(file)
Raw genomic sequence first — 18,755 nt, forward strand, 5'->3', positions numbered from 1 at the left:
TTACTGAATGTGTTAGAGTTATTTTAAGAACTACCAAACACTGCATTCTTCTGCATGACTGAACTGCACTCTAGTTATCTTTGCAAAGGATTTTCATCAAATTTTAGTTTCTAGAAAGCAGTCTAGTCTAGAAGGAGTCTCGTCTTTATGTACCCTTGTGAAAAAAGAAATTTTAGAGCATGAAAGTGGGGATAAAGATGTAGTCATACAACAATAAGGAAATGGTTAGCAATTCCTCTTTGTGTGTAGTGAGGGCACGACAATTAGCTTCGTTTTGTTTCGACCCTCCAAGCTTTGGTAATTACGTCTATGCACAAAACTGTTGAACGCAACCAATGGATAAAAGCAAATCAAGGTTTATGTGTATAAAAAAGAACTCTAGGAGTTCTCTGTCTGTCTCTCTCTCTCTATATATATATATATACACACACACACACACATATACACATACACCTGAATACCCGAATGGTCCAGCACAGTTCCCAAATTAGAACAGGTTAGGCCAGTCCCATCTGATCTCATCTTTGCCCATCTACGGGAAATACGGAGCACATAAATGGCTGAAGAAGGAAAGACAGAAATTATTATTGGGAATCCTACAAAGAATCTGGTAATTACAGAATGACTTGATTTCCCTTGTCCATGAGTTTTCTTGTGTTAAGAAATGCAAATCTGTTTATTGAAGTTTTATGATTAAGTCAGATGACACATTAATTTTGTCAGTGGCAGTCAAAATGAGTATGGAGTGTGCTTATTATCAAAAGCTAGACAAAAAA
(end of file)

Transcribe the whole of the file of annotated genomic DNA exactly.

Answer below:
Raw genomic sequence first — 18,755 nt, forward strand, 5'->3', positions numbered from 1 at the left:
TTACTGAATGTGTTAGAGTTATTTTAAGAACTACCAAACACTGCATTCTTCTGCATGACTGAACTGCACTCTAGTTATCTTTGCAAAGGATTTTCATCAAATTTTAGTTTCTAGAAAGCAGTCTAGTCTAGAAGGAGTCTCGTCTTTATGTACCCTTGTGAAAAAAGAAATTTTAGAGCATGAAAGTGGGGATAAAGATGTAGTCATACAACAATAAGGAAATGGTTAGCAATTCCTCTTTGTGTGTAGTGAGGGCACGACAATTAGCTTCGTTTTGTTTCGACCCTCCAAGCTTTGGTAATTACGTCTATGCACAAAACTGTTGAACGCAACCAATGGATAAAAGCAAATCAAGGTTTATGTGTATAAAAAAGAACTCTAGGAGTTCTCTGTCTGTCTCTCTCTCTCTATATATATATATATACACACACACACACACATATACACATACACCTGAATACCCGAATGGTCCAGCACAGTTCCCAAATTAGAACAGGTTAGGCCAGTCCCATCTGATCTCATCTTTGCCCATCTACGGGAAATACGGAGCACATAAATGGCTGAAGAAGGAAAGACAGAAATTATTATTGGGAATCCTACAAAGAATCTGGTAATTACAGAATGACTTGATTTCCCTTGTCCATGAGTTTTCTTGTGTTAAGAAATGCAAATCTGTTTATTGAAGTTTTATGATTAAGTCAGATGACACATTAATTTTGTCAGTGGCAGTCAAAATGAGTATGGAGTGTGCTTATTATCAAAAGCTAGACAAAAAA